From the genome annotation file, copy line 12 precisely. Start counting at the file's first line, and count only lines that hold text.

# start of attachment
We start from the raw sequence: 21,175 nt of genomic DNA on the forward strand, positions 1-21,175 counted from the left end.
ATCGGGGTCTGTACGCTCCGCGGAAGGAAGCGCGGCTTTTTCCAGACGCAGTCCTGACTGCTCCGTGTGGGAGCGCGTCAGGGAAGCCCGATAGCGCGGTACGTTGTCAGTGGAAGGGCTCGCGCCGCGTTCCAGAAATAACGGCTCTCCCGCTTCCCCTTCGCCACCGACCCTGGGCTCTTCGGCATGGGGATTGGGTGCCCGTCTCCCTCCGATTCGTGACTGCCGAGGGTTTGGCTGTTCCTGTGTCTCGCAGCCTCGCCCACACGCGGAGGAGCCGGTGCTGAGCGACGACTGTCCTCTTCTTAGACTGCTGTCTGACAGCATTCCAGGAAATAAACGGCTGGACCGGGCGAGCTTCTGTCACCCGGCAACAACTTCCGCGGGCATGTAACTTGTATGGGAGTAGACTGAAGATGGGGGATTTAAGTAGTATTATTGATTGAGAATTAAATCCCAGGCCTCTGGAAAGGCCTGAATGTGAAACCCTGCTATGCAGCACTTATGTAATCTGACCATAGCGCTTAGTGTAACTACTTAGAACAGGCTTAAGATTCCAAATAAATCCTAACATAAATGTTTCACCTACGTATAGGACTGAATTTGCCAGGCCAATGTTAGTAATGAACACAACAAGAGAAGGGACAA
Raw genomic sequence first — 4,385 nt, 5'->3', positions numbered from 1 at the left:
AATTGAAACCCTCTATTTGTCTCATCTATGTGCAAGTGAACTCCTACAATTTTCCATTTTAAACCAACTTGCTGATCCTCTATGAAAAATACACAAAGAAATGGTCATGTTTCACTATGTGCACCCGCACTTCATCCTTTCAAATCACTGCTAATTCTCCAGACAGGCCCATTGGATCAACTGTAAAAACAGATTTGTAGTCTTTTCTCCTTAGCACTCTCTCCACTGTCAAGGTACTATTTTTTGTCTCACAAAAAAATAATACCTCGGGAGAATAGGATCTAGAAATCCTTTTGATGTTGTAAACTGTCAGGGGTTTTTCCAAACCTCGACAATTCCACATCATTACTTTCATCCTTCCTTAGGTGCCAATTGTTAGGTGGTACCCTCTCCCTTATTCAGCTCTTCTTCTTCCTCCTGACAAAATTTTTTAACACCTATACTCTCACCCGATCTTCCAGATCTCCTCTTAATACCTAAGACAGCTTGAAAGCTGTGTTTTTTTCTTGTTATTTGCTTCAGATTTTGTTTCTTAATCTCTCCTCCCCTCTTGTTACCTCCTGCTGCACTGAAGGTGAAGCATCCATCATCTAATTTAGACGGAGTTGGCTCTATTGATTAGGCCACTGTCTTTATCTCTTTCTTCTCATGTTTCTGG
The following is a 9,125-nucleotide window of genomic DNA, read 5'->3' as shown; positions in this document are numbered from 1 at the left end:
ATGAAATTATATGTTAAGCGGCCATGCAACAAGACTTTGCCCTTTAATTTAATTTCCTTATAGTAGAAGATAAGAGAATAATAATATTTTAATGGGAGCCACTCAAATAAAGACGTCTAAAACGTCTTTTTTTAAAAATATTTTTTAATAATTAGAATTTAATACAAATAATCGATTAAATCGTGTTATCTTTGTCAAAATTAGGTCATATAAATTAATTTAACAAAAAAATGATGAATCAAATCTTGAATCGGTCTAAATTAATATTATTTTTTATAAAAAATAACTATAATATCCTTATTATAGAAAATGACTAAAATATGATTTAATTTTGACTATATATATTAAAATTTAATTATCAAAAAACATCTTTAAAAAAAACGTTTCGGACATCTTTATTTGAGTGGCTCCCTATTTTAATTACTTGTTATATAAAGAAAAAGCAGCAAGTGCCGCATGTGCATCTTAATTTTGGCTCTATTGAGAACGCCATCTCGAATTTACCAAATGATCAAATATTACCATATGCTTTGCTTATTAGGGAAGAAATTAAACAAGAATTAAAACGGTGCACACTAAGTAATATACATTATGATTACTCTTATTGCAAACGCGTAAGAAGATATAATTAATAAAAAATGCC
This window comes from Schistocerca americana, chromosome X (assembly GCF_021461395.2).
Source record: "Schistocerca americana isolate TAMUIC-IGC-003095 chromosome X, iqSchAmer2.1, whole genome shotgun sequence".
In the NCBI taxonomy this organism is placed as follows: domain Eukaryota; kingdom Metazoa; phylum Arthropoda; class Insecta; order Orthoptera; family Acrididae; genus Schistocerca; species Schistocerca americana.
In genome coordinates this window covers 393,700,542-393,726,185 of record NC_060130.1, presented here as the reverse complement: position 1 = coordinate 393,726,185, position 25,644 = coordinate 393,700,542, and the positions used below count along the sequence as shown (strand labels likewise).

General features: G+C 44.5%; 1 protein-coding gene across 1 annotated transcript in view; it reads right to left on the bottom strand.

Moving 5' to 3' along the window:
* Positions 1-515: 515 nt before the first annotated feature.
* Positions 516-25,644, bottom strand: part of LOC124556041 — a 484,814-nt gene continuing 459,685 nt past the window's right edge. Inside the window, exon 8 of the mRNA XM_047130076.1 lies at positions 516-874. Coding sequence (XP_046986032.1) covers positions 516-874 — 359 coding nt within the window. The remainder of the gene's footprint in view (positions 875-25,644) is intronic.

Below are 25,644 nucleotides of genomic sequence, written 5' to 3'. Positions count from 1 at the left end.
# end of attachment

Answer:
Moving 5' to 3' along the window: